With new research showing that direct payment of benefits to landlords contributed most to reductions in rent arrears, the Residential Landlords Association (RLA) is calling for greater support for its position that tenants in receipt of Universal Credit should have the right to choose whether the housing element is paid directly to their landlord.
Private landlords renting to Universal Credit claimants can apply to have the housing element paid directly to themselves when a tenant has reached two months of rent arrears. This is known as an Alternative Payment Arrangement (APA).
Southwark Council was one of the first areas of the country to see Universal Credit full service roll out. Its rolling reports on the impact of this on housing have found that there is a noticeable decrease in the levels of arrears for those claiming Universal Credit in 2018 compared with those transitioning to Universal Credit in 2016.
The Smith Institute report commissioned by Southwark Council states that “it is the earlier and increased use of APAs, rather than other reforms, which have contributed most to reductions in arrears levels observed”.
On average, each person in the 2016 group was six weeks in arrears at the end of the period compared with just under two weeks for the 2018 group.
The report adds: “Originally designed to apply to a handful of cases, more than 40% of Southwark tenants claiming Universal Credit have now entered into APAs with the council to help manage their finances”.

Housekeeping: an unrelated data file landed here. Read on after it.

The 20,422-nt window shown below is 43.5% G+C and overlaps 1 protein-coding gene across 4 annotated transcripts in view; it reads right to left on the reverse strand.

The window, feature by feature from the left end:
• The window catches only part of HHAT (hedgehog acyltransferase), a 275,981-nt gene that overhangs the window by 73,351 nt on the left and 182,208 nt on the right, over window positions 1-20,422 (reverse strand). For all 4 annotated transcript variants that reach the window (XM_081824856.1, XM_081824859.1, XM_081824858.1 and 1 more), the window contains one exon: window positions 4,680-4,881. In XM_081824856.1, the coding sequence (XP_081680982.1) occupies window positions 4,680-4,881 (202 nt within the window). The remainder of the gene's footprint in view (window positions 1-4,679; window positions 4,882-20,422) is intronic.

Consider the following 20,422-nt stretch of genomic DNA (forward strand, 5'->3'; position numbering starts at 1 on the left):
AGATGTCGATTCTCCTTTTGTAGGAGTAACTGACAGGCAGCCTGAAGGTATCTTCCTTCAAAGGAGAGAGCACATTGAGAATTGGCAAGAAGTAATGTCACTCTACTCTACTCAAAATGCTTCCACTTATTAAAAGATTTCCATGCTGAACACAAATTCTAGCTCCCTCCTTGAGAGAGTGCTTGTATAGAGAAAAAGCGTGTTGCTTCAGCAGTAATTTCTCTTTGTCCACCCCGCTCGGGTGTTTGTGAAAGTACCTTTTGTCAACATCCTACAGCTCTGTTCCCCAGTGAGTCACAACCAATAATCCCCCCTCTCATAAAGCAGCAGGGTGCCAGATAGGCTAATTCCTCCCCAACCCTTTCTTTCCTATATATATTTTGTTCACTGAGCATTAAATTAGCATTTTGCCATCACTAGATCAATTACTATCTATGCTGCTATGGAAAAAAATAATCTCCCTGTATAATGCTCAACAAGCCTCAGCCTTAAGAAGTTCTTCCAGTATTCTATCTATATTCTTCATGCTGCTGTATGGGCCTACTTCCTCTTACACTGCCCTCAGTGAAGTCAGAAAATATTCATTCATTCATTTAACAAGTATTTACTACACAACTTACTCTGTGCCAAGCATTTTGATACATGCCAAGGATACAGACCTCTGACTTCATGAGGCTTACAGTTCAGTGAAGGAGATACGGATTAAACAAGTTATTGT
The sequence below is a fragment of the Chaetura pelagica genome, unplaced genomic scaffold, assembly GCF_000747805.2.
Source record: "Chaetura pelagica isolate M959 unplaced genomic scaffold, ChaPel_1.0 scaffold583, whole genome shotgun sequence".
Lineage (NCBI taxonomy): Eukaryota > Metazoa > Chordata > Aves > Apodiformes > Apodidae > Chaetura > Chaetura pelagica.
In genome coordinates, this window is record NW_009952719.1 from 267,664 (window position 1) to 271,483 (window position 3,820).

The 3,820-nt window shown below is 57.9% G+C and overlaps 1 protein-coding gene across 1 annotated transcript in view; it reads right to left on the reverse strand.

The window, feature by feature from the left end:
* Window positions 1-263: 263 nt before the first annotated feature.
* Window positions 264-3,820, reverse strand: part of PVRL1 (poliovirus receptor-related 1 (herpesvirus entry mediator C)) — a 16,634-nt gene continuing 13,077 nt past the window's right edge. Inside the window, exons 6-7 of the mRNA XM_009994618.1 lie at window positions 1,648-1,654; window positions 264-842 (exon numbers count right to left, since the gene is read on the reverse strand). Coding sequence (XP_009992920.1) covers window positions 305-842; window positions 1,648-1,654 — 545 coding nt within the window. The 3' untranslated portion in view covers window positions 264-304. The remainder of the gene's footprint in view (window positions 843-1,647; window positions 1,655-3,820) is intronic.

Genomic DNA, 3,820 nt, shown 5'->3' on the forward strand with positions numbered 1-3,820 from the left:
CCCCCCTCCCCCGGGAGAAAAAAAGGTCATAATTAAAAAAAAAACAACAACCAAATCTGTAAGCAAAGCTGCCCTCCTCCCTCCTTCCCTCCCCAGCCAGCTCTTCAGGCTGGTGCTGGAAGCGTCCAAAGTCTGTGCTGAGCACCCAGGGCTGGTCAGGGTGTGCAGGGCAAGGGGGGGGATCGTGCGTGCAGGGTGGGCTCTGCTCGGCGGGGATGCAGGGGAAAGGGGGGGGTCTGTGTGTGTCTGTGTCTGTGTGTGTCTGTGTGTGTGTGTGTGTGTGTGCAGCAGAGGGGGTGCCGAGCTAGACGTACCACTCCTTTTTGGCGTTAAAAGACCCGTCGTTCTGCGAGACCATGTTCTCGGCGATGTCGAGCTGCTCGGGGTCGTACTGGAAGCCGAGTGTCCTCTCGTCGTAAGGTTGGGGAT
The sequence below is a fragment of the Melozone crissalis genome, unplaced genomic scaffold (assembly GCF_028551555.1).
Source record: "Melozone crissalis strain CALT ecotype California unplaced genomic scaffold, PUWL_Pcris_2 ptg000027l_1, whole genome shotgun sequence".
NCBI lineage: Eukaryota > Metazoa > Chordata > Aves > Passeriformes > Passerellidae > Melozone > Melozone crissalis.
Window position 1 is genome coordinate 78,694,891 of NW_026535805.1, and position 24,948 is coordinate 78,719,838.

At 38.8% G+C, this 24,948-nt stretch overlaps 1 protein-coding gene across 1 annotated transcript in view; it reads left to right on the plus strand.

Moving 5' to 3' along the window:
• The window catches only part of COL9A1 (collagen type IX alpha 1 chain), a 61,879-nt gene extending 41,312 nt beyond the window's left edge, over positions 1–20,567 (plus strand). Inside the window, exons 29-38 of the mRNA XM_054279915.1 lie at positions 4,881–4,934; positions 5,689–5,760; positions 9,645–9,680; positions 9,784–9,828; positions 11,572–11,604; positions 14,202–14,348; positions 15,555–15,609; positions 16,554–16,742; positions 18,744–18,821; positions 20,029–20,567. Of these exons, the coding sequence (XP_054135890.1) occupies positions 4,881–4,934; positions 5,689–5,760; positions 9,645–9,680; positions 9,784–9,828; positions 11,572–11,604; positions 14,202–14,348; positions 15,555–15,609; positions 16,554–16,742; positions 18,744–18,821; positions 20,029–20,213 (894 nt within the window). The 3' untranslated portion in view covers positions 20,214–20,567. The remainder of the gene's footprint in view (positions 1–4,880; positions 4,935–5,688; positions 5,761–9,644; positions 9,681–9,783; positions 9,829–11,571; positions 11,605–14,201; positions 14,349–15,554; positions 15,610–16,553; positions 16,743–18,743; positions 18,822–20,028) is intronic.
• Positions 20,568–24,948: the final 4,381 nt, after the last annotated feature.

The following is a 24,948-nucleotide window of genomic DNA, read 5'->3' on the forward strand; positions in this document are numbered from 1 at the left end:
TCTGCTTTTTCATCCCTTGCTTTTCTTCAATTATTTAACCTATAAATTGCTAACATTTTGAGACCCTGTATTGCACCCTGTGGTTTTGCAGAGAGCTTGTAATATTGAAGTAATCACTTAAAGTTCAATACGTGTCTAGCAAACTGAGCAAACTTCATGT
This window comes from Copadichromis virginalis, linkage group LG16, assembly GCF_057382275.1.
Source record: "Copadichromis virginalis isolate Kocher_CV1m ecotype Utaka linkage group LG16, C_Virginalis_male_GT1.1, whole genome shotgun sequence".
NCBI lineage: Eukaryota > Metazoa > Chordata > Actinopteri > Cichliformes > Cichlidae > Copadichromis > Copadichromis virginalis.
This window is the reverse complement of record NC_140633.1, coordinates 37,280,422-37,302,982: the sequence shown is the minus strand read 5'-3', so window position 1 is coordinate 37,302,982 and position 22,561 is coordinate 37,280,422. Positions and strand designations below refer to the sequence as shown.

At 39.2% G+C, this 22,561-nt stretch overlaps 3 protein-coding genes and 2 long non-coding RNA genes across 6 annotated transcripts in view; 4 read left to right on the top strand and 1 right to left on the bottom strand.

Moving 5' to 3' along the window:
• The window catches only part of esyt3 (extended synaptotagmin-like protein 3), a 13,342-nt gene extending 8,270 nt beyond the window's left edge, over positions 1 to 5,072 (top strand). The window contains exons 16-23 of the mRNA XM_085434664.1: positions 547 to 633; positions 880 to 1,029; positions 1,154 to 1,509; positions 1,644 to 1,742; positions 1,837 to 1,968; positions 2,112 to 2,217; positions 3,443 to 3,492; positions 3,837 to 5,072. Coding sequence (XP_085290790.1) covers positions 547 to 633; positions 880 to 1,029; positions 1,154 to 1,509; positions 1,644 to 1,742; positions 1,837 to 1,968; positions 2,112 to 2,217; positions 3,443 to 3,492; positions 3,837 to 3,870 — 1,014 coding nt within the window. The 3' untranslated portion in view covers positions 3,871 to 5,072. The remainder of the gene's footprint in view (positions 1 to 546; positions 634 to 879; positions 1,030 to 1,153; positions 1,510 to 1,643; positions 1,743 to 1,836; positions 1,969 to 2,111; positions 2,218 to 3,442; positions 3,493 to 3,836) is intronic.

Landlords may apply for an Alternative Payment Arrangement but only after two months of rent arrears have built up.
More than half the people claiming Universal Credit are in rent arrears, according to the Residential Landlords Association (RLA).
It reports that 54% of those private landlords who have let to tenants on Universal Credit in the past 12 months have seen them fall into rent arrears. Of these, 82% said that the arrears only began after a new claim for Universal Credit or after a tenant had been moved to it from housing benefit.
Some 68% of landlords said that there was a shortfall between the cost of rent and the amount paid in Universal Credit.
David Smith, policy director for the RLA, said: “Our own research finds that over half of landlords with tenants on Universal Credit have seen them fall into rent arrears in the last year.
“The report demonstrates that arrears are lower under direct payments to landlords and supports our call for the government to give all tenants on Universal Credit the ability to choose to have the housing element paid directly to their landlord.
“Many tenants feel more comfortable with managing their finances knowing that their rent is paid and it should be up to them to be free to make that decision.”